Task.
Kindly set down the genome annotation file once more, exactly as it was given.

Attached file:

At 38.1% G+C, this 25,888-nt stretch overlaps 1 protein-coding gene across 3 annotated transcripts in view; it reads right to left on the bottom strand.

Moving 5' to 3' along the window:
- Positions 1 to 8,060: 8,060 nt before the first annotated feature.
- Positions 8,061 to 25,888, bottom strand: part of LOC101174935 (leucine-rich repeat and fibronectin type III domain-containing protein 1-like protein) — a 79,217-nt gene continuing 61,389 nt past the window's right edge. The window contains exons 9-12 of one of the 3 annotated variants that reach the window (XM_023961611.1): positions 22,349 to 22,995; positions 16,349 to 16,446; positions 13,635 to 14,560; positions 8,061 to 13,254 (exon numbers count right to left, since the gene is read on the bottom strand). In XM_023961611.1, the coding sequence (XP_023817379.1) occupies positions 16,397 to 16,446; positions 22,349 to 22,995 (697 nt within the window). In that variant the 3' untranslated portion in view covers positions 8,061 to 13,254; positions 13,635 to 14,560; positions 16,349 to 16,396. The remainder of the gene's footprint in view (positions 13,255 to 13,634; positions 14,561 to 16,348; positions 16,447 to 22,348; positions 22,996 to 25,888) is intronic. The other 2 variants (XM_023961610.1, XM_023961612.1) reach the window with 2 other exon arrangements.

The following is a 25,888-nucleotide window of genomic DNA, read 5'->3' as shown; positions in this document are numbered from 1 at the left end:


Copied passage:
At 38.1% G+C, this 25,888-nt stretch overlaps 1 protein-coding gene across 3 annotated transcripts in view; it reads right to left on the bottom strand.

Moving 5' to 3' along the window:
- Positions 1 to 8,060: 8,060 nt before the first annotated feature.
- Positions 8,061 to 25,888, bottom strand: part of LOC101174935 (leucine-rich repeat and fibronectin type III domain-containing protein 1-like protein) — a 79,217-nt gene continuing 61,389 nt past the window's right edge. The window contains exons 9-12 of one of the 3 annotated variants that reach the window (XM_023961611.1): positions 22,349 to 22,995; positions 16,349 to 16,446; positions 13,635 to 14,560; positions 8,061 to 13,254 (exon numbers count right to left, since the gene is read on the bottom strand). In XM_023961611.1, the coding sequence (XP_023817379.1) occupies positions 16,397 to 16,446; positions 22,349 to 22,995 (697 nt within the window). In that variant the 3' untranslated portion in view covers positions 8,061 to 13,254; positions 13,635 to 14,560; positions 16,349 to 16,396. The remainder of the gene's footprint in view (positions 13,255 to 13,634; positions 14,561 to 16,348; positions 16,447 to 22,348; positions 22,996 to 25,888) is intronic. The other 2 variants (XM_023961610.1, XM_023961612.1) reach the window with 2 other exon arrangements.

The following is a 25,888-nucleotide window of genomic DNA, read 5'->3' as shown; positions in this document are numbered from 1 at the left end: